A third option is to keep a copy of all your old versions of software so you can use it to read the files you created with it previously. Adobe lets you keep old versions of Photoshop and Camera Raw installed on your computer when you install new ones, so as long as you have the hard drive space, and your underlying operating system still lets you run that old software, this method lets you go back to any of your older images without much effort at all to keep those files readable. Simply never uninstall your old programs, and remember to install everything all over again as you upgrade to new computers. At some point, this will undoubtedly cause far more work than you thought you were getting yourself in for, but in theory, it could work.
That leads me to a fourth option: virtualization. Software exists for both Windows and Mac OS X that allows you to emulate one computer (known as a "guest") inside a program running on another computer (known as a "host"). In addition to DNG conversion, I maintain VMWare images of old, retired computers complete with installed software that I can use to run old versions of programs. You might think that emulating a computer this way would be inherently inefficient, but surprisingly such is not the case. Keep in mind that newer computers are already considerably more powerful than older ones, so any overhead added by virtualization can easily be overcome by the sheer force of speed and power from newer computers. I literally still have installed copies of a dozen different versions of Photoshop plus half a dozen Photoshop Elements versions and more, all of which I can turn to if needed.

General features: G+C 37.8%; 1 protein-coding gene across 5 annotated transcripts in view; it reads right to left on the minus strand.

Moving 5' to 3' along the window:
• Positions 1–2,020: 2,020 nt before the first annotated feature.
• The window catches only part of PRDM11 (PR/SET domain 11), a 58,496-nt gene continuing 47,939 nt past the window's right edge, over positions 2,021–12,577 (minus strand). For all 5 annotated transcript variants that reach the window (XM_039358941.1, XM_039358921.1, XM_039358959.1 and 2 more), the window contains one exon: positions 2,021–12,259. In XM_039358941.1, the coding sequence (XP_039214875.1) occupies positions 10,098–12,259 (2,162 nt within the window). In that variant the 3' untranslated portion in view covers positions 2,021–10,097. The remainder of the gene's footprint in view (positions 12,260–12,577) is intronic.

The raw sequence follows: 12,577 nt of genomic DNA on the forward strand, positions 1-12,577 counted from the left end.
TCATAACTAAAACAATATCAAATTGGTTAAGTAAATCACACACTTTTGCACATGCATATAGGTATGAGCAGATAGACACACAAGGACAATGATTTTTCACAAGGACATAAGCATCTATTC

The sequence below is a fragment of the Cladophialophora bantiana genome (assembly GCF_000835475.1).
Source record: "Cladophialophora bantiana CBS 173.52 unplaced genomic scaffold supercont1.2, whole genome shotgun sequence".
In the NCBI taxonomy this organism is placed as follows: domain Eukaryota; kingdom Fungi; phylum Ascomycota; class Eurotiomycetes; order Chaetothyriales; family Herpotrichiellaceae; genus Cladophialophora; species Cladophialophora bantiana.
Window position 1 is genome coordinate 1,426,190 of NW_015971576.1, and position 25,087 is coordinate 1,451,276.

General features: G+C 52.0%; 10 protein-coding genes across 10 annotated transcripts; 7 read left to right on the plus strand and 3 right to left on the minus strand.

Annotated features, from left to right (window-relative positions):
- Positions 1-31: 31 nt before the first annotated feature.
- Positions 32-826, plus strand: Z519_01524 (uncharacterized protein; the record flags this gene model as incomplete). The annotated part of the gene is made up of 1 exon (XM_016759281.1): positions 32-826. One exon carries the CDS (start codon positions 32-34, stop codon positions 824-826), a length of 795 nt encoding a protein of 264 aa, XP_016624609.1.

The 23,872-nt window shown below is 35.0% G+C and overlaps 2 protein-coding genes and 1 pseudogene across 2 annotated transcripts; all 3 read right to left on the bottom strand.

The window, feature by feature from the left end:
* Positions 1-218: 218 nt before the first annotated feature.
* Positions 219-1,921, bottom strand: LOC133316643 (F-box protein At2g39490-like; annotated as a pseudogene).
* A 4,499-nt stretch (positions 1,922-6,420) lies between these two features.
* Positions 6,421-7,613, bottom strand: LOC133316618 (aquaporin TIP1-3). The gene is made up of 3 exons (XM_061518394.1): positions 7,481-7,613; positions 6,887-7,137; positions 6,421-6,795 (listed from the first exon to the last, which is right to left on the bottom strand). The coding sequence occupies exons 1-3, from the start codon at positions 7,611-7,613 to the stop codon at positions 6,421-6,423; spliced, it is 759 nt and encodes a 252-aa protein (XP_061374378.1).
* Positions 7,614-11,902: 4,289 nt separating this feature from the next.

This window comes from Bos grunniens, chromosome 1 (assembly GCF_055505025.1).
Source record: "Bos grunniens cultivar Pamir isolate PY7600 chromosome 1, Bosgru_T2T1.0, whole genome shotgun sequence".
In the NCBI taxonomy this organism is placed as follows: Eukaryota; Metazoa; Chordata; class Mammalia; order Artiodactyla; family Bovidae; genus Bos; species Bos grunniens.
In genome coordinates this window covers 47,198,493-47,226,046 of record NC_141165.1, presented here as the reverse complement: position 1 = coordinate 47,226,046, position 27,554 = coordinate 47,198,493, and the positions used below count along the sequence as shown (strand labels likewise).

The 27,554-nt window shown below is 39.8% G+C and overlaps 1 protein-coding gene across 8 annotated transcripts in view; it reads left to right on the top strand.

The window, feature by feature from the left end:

As Adobe moves into the cloud, things will get more complicated of course since they can add (or remove) features any time they want. And no one solution will cover every possible eventuality. But by employing one or more of these options you can greatly lessen the chance of being surprised to discover you can no longer open some of your earlier images.
As digital photography continues to mature, camera makers and software vendors will likely grow to accept that their users expect them to cooperate and collaborate more. They will also hopefully understand the importance of providing a broad range of backward compatibility for older cameras and image formats. At this point in time though, users who care about their images would do well to invest in a bit of insurance on their own by adopting some method of backing things up to keep their options open. For now at least, if we want "Open RAW," we should be taking matters into our own hands.